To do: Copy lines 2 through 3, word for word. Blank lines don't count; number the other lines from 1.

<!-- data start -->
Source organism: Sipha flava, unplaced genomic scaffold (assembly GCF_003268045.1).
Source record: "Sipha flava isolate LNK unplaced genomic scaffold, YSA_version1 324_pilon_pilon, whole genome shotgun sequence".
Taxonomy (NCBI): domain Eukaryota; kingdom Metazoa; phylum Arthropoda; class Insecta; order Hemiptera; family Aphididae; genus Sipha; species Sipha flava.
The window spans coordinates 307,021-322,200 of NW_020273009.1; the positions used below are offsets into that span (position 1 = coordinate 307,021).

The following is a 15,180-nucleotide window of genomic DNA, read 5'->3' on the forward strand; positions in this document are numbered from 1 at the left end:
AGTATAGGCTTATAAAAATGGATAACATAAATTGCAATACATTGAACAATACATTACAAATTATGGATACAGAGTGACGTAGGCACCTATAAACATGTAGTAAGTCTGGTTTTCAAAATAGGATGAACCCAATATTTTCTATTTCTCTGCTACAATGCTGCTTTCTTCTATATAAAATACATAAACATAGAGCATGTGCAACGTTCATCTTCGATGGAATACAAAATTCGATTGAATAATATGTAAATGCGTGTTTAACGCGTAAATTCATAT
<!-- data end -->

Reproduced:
Source record: "Sipha flava isolate LNK unplaced genomic scaffold, YSA_version1 324_pilon_pilon, whole genome shotgun sequence".
Taxonomy (NCBI): domain Eukaryota; kingdom Metazoa; phylum Arthropoda; class Insecta; order Hemiptera; family Aphididae; genus Sipha; species Sipha flava.